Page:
In About Love, filmmaker Archana Phadke offers a revealing portrait of her own family. Three generations of Phadkes live together in Mumbai, India’s financial center. A reasonably well-resourced family, they nevertheless are challenged by the contradictions of making a modern life within India’s Hindu and post-colonial nationalist structures that empower men while marginalizing women.
As Archana interviews her mother she is surprised to learn that the woman who raised her treasures time to be alone so that she can gather her thoughts and write. The writing gives her voice in a situation where she feels like no one listens to her.
This lesson offers students a chance to link and contrast Maneesha Phadke’s need to write with literary giant Virginia Woolf’s famous claim that in order to write, women need money and a room of one’s own (both of which have typically been denied by sexist cultures, laws, and customs). Teacher’s can guide students to explore as much or as little of the specific historical context for Woolf’s writing as suits curriculum needs. It will also be easy to add or skip research skills by assigning students to find information on Woolf or simply supplying the relevant background.
The point of introducing students to Woolf and Maneesha Phadke is to prime them for a metacognitive exercise in which they think about (and write about) their own writing. How do they carve out space and time to ponder their own thoughts, find their own voice, and express themselves? What can they learn from those who have gone before about the challenges, strategies, and rewards of finding ways to share their own voice?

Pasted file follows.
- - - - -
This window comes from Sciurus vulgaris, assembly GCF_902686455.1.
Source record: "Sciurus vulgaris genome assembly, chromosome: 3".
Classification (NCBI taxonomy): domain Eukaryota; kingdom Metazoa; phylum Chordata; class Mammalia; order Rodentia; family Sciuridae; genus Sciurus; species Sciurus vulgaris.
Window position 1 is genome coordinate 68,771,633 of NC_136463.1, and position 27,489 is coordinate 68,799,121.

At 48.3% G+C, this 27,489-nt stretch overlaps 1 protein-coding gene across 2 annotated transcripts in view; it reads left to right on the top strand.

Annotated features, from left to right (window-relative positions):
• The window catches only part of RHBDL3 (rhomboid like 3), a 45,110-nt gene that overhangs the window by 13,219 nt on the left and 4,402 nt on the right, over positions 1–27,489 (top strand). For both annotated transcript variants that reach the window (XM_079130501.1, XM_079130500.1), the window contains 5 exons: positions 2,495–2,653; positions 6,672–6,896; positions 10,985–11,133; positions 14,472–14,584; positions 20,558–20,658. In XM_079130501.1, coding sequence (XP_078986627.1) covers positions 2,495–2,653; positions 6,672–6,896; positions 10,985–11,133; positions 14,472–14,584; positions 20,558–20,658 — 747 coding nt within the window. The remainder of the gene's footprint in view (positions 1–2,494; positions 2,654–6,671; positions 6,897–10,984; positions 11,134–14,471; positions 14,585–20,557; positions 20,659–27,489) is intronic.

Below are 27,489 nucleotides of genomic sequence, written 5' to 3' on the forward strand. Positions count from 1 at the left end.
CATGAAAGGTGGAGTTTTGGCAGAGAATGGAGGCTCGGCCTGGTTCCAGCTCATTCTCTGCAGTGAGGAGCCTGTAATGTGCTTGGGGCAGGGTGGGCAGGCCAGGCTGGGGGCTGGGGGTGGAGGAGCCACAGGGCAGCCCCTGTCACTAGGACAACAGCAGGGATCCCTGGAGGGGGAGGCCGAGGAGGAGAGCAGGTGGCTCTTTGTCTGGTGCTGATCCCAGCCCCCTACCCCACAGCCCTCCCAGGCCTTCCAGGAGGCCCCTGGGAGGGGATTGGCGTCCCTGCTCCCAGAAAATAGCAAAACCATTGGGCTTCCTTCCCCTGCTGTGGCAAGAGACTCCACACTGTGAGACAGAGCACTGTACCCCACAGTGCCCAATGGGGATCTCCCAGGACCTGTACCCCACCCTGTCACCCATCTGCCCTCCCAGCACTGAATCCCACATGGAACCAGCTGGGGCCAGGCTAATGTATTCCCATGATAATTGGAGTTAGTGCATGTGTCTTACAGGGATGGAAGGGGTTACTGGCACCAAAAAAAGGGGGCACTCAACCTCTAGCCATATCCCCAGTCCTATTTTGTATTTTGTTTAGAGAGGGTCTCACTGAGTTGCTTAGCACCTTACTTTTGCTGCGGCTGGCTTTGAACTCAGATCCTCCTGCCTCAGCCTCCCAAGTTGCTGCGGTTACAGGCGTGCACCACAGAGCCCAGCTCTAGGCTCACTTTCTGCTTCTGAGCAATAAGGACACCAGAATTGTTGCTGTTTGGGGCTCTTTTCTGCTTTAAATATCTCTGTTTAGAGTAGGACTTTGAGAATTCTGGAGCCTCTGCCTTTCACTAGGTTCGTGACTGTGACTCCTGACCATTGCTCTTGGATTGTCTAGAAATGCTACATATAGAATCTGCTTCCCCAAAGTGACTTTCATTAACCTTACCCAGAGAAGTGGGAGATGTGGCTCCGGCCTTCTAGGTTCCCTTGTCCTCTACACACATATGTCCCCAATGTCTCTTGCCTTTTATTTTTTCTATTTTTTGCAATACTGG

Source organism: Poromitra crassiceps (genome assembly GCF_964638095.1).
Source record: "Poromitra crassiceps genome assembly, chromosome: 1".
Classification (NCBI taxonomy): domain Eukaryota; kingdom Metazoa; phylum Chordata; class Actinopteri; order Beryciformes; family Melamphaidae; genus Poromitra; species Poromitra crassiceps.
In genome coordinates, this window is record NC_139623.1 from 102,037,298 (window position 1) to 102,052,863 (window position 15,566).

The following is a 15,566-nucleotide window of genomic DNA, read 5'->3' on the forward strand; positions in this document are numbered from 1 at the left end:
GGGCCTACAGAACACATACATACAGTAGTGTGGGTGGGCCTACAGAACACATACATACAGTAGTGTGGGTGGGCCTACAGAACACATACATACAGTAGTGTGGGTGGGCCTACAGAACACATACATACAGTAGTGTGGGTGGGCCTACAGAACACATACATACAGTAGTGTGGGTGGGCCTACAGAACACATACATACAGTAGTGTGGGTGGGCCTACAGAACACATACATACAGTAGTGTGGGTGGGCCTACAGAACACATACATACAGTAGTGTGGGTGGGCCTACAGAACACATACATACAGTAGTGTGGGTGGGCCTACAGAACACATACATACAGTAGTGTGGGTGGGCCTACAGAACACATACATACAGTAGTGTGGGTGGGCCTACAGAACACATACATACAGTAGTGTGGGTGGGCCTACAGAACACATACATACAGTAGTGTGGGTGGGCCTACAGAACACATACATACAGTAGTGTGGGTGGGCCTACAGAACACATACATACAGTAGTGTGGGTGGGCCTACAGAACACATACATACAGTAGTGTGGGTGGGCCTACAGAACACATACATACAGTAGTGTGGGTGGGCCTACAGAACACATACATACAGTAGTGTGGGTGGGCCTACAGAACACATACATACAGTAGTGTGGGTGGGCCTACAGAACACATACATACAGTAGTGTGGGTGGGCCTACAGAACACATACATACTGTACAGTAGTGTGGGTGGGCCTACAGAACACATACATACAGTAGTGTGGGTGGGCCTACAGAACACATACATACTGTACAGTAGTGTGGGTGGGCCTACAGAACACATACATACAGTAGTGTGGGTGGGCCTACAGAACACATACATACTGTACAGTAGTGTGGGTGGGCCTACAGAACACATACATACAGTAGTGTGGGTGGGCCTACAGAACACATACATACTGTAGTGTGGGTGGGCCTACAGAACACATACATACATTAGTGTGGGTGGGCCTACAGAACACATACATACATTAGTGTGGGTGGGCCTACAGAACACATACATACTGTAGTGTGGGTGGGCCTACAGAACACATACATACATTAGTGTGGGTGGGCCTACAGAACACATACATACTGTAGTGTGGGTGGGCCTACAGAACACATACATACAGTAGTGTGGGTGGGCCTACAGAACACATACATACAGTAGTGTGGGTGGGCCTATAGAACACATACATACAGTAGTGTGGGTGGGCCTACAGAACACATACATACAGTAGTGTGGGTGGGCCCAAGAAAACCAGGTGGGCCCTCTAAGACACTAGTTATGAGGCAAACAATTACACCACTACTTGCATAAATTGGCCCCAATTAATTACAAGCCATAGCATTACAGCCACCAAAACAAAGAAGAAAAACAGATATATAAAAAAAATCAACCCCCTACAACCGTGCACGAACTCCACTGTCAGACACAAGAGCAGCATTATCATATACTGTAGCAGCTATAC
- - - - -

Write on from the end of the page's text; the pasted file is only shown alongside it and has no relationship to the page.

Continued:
A Note from Curriculum Creator, Dr. Faith Rogow
As educators, we often talk about the importance of students having voice—a chance to discover who they are and express themselves. But we rarely take time to guide them in practices that might help them do just that. Using the filmmaker’s mother, Maneesha, as both example and inspiration, this lesson gives students an opportunity to make an intentional plan that provides them time for reflection and creativity.
- English/Language Arts
- Modern Literature
- Women’s/Gender Studies
- Creative Writing
Grade Levels: 10-12
In this lesson, students will:
- Be introduced to the work of writer Virginia Woolf
- Understand Woolf’s comment that for women to write they need “money and a room of one’s own,” including how the comment applies to modern women
- Understand how carving out time to reflect is essential to having a public voice
- Make a plan for creating their own space to reflect and write
- Excerpt from Virginia Woolf’s A Room of One’s Own
- Film Clips from About Love and a way to screen them
One 60-minute class period with homework and an option for students to share their writing.